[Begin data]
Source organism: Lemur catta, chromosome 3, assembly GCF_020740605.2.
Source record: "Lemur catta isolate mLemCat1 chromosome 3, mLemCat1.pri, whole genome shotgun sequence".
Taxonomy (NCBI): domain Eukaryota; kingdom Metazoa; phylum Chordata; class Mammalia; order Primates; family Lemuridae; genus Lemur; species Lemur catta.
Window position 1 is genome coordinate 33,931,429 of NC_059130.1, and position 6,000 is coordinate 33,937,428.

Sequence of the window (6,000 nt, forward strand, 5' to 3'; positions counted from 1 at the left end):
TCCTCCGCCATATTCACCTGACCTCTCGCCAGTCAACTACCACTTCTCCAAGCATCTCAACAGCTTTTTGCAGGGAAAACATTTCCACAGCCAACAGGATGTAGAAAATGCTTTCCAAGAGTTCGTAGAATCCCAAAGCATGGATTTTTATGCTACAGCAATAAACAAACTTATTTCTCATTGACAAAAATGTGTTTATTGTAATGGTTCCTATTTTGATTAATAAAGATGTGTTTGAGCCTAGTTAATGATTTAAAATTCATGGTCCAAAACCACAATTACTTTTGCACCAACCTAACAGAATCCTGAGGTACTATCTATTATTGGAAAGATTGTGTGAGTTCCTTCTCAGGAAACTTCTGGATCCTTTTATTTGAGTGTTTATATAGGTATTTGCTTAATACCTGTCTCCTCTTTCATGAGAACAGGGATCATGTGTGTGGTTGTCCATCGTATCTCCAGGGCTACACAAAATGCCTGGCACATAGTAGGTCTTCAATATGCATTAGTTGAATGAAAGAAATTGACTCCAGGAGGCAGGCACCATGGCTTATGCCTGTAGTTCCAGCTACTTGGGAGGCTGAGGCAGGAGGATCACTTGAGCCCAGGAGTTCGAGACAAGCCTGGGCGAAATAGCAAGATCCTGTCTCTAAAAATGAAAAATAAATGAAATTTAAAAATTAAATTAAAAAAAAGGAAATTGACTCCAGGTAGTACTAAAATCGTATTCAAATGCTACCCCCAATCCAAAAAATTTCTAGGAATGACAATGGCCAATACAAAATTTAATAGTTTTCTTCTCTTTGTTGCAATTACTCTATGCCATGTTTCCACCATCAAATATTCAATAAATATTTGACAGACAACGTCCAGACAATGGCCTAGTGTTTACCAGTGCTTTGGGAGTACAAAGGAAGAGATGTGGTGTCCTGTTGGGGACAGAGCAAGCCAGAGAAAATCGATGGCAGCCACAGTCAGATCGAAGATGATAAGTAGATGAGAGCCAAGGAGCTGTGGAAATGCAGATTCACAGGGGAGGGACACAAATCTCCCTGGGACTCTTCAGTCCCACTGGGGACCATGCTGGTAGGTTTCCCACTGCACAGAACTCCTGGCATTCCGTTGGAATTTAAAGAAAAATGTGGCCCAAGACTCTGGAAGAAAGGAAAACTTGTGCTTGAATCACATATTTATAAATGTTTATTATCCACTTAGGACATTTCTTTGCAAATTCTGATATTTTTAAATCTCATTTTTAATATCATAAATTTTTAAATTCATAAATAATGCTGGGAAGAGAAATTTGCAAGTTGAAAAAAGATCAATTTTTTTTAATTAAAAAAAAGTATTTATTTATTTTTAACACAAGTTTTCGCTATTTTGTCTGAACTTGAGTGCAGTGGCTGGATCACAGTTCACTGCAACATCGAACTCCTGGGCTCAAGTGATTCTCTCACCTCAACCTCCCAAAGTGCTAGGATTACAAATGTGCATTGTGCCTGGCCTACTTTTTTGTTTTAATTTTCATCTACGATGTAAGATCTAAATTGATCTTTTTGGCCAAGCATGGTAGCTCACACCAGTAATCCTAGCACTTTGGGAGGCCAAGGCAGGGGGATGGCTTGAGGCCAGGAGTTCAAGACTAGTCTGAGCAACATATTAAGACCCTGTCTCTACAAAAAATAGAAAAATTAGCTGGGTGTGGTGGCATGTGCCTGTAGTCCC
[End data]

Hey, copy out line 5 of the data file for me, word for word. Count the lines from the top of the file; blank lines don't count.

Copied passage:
Sequence of the window (6,000 nt, forward strand, 5' to 3'; positions counted from 1 at the left end):